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Supporter kit

How to get involved

Gambling Harm Awareness Week is a time to engage with the community about why gambling harm matters. The Foundation supports organisations by providing a range of resources to use at events or on digital channels.

Did you know?

  • Gambling Harm Awareness Week will be held in Victoria from 7 to 13 October 2019.
  • Harm from gambling isn’t just about losing money. Gambling can affect how you feel. It can also affect your self-esteem, relationships, physical and mental health. You may not even notice at first, but these feelings can build up. It can happen to anyone.
  • According to research, almost one in five (around 550,000) Victorian adults who gamble may be experiencing negative effects from gambling.
  • Gambling harm is often hidden, and the effects not spoken about because it can be a sensitive issue that makes people feel uncomfortable. That’s why, as part of Gambling Harm Awareness Week, we’re focusing on the theme TALK. SHARE. SUPPORT.

Getting the message out

Key messages

  • Gambling affects more people than you realise.
  • The effects of gambling are often hidden and not spoken about because it can be a sensitive issue that makes people feel uncomfortable.
  • The effects of gambling may seem small to begin with, but it can escalate easily.
  • Anyone can experience negative effects of gambling but it’s not something we talk about openly.
  • When we talk about gambling harm as a community it makes it okay for those affected to reach out.
  • Talking is the first step in reducing gambling harm in our community.
  • Sharing the effects that gambling may be having on you, or those around you, makes it easier to tackle.
  • Supporting each other can make a difference – the best way to support someone is to listen to them.
  • Sharing personal experiences of gambling harm helps break down the stigma.
  • This 7–13 October 2019, let's TALK. SHARE. SUPPORT. and prevent gambling harm together.

Printed materials including branded pens, posters, brochures, wallet cards and other items for stakeholders to use at events and activities are now available to order.

Please note: Community event hosts in touch with the Foundation have been allocated and scheduled delivery of printed collateral, please refrain from ordering additional collateral until you have received your allocation.

Logo, banners and event poster templates

Email signature

We have created an image to put at the bottom of your work email signature. The instructions for inserting images as email signatures depend on the email provider – if you use Microsoft Outlook, instructions can be found here and instructions for Gmail are here.

See example below.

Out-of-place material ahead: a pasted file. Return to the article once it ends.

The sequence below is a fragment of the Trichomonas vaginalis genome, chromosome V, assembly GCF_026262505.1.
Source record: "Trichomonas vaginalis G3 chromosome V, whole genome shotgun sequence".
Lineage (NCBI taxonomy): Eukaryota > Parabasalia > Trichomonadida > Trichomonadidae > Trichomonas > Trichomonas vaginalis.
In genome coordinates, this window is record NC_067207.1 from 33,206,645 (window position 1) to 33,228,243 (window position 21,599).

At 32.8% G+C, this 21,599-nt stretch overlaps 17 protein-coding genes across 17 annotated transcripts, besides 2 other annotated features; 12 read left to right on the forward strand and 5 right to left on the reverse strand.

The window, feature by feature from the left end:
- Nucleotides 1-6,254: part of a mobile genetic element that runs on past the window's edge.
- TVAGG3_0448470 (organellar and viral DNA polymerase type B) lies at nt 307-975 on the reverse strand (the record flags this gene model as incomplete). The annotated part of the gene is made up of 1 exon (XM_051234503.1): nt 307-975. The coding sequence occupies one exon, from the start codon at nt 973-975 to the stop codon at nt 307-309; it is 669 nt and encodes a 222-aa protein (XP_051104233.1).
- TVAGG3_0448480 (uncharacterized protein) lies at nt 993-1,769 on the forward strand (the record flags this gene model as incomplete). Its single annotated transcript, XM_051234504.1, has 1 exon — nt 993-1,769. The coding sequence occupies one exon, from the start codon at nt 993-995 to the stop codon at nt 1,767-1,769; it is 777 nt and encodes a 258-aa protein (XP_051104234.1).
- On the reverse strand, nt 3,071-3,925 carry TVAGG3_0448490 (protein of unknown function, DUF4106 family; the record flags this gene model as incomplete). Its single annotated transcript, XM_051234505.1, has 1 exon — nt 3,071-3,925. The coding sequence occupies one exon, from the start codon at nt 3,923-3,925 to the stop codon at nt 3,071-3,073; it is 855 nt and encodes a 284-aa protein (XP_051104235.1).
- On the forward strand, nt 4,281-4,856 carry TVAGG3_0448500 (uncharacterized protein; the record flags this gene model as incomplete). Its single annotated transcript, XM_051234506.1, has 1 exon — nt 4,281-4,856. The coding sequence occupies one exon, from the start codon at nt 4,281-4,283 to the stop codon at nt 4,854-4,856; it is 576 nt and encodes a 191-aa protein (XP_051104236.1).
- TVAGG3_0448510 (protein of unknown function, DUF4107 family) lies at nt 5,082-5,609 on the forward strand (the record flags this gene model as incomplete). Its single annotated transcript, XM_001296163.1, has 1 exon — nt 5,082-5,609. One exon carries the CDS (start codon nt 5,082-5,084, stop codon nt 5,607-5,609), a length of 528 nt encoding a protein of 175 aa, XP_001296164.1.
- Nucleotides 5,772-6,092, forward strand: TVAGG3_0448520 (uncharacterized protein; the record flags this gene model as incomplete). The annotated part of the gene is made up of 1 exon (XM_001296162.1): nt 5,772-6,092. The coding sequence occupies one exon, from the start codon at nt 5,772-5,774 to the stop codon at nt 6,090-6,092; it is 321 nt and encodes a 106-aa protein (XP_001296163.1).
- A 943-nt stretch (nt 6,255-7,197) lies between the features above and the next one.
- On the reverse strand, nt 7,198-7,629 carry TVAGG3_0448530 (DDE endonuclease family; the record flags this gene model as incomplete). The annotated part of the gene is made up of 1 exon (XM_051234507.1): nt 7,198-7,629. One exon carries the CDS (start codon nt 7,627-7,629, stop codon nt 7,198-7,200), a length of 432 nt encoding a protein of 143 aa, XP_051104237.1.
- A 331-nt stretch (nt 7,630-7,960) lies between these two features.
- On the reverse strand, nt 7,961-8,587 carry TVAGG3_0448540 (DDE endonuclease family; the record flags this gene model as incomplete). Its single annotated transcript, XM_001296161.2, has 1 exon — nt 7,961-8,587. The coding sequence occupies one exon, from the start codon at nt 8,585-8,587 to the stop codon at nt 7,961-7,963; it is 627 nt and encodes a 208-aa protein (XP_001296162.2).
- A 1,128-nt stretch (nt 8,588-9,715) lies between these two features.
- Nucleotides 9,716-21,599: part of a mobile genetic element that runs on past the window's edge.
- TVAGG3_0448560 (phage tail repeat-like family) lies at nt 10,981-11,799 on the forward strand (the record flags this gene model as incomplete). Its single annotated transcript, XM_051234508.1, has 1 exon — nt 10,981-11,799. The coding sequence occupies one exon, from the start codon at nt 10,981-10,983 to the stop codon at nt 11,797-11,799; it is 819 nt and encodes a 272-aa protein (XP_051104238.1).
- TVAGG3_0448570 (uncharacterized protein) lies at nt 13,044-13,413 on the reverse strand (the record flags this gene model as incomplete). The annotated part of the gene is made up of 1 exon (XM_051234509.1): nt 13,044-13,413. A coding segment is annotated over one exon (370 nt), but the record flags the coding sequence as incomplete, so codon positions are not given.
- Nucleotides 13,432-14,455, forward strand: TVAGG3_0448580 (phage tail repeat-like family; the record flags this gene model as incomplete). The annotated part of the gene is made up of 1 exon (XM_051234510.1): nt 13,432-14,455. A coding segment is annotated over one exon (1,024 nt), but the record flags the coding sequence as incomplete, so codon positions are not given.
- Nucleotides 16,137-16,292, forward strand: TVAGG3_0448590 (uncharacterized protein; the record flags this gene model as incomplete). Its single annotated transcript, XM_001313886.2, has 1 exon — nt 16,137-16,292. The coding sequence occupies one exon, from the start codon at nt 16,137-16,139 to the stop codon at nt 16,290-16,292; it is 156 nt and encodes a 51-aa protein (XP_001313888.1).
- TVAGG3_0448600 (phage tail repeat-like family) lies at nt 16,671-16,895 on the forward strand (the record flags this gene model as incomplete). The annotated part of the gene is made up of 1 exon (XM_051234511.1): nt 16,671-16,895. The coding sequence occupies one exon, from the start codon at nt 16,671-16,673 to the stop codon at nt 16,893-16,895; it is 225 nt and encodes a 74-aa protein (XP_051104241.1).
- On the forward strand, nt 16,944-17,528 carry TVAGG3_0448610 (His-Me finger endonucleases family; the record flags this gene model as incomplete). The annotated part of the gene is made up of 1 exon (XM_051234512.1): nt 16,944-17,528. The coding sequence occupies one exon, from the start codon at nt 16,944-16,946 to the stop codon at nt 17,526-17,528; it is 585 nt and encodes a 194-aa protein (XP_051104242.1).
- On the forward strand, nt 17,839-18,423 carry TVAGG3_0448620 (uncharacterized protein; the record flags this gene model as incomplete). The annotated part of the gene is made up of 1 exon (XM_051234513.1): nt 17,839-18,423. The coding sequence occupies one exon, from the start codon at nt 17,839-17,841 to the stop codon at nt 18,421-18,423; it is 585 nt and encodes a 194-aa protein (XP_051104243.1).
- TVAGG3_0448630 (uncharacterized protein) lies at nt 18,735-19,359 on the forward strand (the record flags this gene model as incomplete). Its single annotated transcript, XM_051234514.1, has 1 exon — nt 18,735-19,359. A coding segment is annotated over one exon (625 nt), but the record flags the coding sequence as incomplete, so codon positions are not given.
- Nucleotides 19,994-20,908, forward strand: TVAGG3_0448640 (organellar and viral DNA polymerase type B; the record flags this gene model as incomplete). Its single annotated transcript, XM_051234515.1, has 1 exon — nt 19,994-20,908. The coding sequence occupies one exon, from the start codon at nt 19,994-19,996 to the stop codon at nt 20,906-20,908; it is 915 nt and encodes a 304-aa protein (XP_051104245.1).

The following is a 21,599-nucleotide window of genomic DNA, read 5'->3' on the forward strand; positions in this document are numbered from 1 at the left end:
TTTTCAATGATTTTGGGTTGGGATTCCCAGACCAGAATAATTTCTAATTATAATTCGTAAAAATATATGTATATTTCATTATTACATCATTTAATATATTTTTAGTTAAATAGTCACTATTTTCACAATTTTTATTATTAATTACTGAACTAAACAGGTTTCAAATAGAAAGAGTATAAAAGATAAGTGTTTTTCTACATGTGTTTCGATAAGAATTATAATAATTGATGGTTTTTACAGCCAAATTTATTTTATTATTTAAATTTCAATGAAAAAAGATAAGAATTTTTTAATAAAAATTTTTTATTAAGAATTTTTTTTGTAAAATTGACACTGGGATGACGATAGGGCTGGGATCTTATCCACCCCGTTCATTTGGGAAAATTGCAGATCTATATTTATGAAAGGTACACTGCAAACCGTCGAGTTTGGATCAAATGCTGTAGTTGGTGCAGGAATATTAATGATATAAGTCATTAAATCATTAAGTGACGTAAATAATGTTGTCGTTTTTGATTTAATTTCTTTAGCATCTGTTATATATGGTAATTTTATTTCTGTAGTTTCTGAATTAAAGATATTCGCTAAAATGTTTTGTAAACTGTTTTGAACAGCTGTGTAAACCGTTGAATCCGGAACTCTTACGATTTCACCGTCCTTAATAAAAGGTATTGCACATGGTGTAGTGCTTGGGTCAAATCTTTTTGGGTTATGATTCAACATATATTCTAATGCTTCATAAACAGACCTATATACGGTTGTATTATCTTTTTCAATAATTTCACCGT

Gambling Harm Awareness Week. Talk. Share. Support. 7–13 October 2019

Social media

We've created images you can download and post to your website or social media accounts – and feel free to use, or take inspiration, from the suggested posts below.

Cover photos

Posts

Tips to improve engagement

Connect with the Victorian Responsible Gambling Foundation on social media:

Create messages that include links to content on the Foundation’s social media channels, these Gambling Harm Awareness website pages or your organisation’s resources.

Use the images provided on your Facebook page, or in your Twitter feed (pictures get twice the engagement of a text-only post).

Hashtags

The following hashtags can be used to promote your event and generate discussion:

#TalkShareSupport
#GamblingHarm

Social media posts

  • Event organisers
    • 29 September–6 October: Next week is Gambling Harm Awareness Week. Harm from gambling can happen to anyone. Talking about it can help. Let's #TalkShareSupport. Find out more at: gamblershelp.com.au/letstalk
    • 7 October–13 October: This week is Gambling Harm Awareness Week. We’re encouraging everyone to #TalkShareSupport. When we share our stories, we can start to reduce gambling harm in our community. Learn more at: gamblershelp.com.au/letstalk
    • Day of event We’re gathered today with our local community to discuss #gamblingharm. It can be uncomfortable to talk about it, but that’s why we want to #TalkShareSupport and encourage anyone to chat and seek help.
    • Day of event: Here at (insert location) today for the (insert event name). In good company, and taking the opportunity to discuss the importance of #gamblingharm. Let's all #TalkShareSupport
    • After event: Thanks to everyone who came to (insert event name). We’ve generated strong discussion and learnt a great deal about harm from gambling. Let’s continue to #TalkShareSupport to address #gamblingharm in our community.
  • General social media posts
    • #TalkShareSupport – these are the best tools we have at our disposal to come together as a community and prevent #GamblingHarm.
    • Discussing the flip side of gambling, that it can make you feel stressed or upset can be uncomfortable. It doesn't have to be. #TalkShareSupport
    • Stigma associated with #GamblingHarm prevents people from seeking help. As a community we can break it down. #TalkShareSupport
    • #GamblingHarm can happen to anyone. #TalkShareSupport and let the people you care about know that you’re here to listen.
    • We're supporting @vicrgf Gambling Harm Awareness Week because we believe in the power of community discussion #TalkShareSupport
    • The effects of gambling are often hidden because it’s hard to speak up about how gambling is affecting your mood, relationships and overall wellbeing. It doesn't have to be. #TalkShareSupport
    • There's a stigma associated with gambling harm. We can break it down as a community. #TalkShareSupport
  • Campaign social media post
    • I #TalkShareSupport because I want my family and friends to know it’s okay to seek help. Together, we can prevent #GamblingHarm.
    • “For me it was the best thing I ever did”. This week for Gambling Harm Awareness Week, we share Mario’s story and others like his to show how #TalkShareSupport makes all the difference. See more at gamblershelp.com.au/letstalk